Silent stroke heads or ekit.

harrisal21

Junior Member
What would be more beneficial for practicing and what do you guys use? Buy an ekit or just get an old beater set and put silent stroke heads on it and get zildjian l80 which I do have an old cb kit I can use.
 
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toonamike

Member
I had a Yamaha DTX kit for a few years. While it was fun to play, I don't think it did much for my chops. It just felt unnatural.

I have Silent Stroke heads and L80s on my Ludwig Classic Maple kit and I enjoy playing much more on that setup.

The cymbals are actually quite good. I seem to want to overplay the Silent Stroke heads; I guess I'm trying to get them to make more sound. I'm not too fond of the Silent Stroke on the bass drum. It feels too mushy, even with the provided slam patch.
 

Jasperdrummer

Junior Member
In my opinion. E-kits aren't great for practising purposes. Even the high end stuff from Roland. (Sometimes they're your only choice though.) I've got a TD-30.

Why? For it's price, it's a good tool...but the transition from it to an acoustic can take some time getting used to. Dynamics & ghost notes are never 100% on the E-kits especially on the hi-hat. Sure you can adjust the sensitivity, but even still.

A lot of the time for me personally when I think I've nailed a particular chop on an E-kit...test it out on the acoustic & it doesn't sound as good. You are limited with dynamics on the E-kits. Completely just my opinion though, but I'd go with the Silent Stroke Heads.

To add, I use a DW Smart Practice kit more than my TD-30 & the transition from the practice kit to the acoustic set is much smoother, at least for me.
 

beatdat

Senior Member
Notwithstanding their other shortcomings (it me be just me, but I swear I can always hear the slightest delay when I play one), e-kits are hard to configure. If you're going to have a practice "kit", you want one set up the way your drums are, so a modified kit is the way to go.

In terms of practice cymbals, to me L80s are like playing real cymbals while wearing IEMs. The feel of them is undeniable, and you can't ask anything more from them in terms of sound - I think they're the closest things to real cymbals when it comes to low volume solutions. I can't say enough about them, except that I've heard they've also started making L80 China and splash cymbals (what else can you ask for?!).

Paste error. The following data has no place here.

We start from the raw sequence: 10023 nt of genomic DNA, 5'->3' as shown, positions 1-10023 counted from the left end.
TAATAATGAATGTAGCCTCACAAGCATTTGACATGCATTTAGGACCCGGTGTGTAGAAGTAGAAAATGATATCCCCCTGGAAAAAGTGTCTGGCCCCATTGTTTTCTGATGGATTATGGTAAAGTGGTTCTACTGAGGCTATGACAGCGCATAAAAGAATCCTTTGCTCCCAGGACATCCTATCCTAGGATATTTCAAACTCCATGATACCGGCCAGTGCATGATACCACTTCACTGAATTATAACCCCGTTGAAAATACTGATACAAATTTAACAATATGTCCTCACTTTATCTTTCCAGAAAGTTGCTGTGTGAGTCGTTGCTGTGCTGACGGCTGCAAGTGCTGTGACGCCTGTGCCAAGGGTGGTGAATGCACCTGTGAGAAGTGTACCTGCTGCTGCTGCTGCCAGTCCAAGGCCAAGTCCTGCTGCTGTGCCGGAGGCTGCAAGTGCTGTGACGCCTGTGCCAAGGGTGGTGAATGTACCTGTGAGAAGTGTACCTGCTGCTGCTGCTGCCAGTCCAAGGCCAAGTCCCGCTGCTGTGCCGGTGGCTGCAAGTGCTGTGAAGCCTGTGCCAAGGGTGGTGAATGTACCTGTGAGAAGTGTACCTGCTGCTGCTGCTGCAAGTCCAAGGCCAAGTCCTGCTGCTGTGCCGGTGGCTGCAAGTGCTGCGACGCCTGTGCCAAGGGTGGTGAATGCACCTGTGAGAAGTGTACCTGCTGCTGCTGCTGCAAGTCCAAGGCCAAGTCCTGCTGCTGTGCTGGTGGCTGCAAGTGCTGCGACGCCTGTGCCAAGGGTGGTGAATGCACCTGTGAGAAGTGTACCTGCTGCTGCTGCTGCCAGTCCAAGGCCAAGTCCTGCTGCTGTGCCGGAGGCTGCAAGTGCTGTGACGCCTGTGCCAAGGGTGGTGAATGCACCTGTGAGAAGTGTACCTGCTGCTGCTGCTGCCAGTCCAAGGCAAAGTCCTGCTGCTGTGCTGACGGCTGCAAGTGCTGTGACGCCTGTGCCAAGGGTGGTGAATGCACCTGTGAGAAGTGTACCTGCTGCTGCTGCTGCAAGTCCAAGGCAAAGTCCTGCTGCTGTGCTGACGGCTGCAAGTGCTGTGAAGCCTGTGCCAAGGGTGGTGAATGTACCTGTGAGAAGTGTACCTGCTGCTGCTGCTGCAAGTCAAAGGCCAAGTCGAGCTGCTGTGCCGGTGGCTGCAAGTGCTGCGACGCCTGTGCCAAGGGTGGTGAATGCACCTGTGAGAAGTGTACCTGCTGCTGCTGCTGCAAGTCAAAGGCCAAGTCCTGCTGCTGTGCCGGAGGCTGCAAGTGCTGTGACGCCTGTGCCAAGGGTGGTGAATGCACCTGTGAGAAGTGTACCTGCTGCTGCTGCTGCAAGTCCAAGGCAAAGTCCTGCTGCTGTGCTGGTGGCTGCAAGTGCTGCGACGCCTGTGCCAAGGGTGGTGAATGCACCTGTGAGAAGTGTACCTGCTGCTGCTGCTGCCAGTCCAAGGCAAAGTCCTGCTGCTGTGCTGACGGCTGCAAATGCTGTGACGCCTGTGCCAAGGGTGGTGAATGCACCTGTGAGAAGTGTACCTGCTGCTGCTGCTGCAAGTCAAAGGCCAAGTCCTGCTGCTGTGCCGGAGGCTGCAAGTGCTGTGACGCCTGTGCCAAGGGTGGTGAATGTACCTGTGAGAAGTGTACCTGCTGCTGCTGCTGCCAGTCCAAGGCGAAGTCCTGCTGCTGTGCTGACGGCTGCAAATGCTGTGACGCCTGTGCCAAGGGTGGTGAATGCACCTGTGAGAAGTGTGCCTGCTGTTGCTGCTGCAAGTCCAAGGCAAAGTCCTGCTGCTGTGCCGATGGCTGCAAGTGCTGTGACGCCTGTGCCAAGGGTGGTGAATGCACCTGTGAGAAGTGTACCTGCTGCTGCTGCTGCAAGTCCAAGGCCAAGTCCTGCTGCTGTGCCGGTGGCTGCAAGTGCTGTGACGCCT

But, search around for silent stroke head options. I've had Remo Silent Stroke heads, and (while quiet for sure) they were unnatural feeling (far too much bounce). I didn't mind them, but I prefer a Gibraltar kick drum practice pad and a few well placed practice pads instead. There are other alternatives, each with their own pros and cons, so take your time to find what you like. I've heard the Aquarian Superpads are worth looking into. Either way, whatever you decide on for "skins", make sure you check out the L80s.
 

Row

Junior Member
I will also recommend the Aquarian Superpads with the Zildjian L80 cymbals, or at least 1 superpad for the snare.

In my experience the Remo silent strokes will sand your bearing edges so get a beat up cheap kit if you are willing to use those.

The e-kits are really fun but I won't recommend any e-kit for practice, ever. The reason is that there is a thing your brain does when you hit the pad you hear the sound but you can actually associate that sound with the "fake" surface you are hitting, so a sharp wood block sound will feel more like hitting a hard wood block, and similar that softer sounds will feel softer. You will end up over/under compensating for these small discrepancies between sound and feel and volume, and feel is so important. This will lead to poor technique.
 

justadrummer

Junior Member
I have a great rehearsal room in the basement of my home. Our house was built in 1910 and has a two foot thick sand stone foundation. Although you can tell someone is playing music from outside, the volume level is very low. If my wife is on our second or third floor, she can't even tell that I'm practicing.

However... We have been involved in animal rescue for fifteen years, in particular the rescue of "Soft Coated Wheaten Terriers". We foster, do transport and currently have three Wheatens that we've adopted. One on our current dogs hates drums. (And bass, and guitar...) She stands in the kitchen or dining room and barks into the AC grates. So now I'm looking at silent practice options.

This past January I visited a good friend of mine on Long Island. He is using a full set of the Aquarian Superpads and a set of Zildjian low volume cymbals. I really liked them a lot. We had not adopted Darby the noise sensitive Wheaten at that point. but now I'm shopping for a low volume practice solution of my own. I've decided that I'm going to order them in the next few weeks. I'll report back with the results.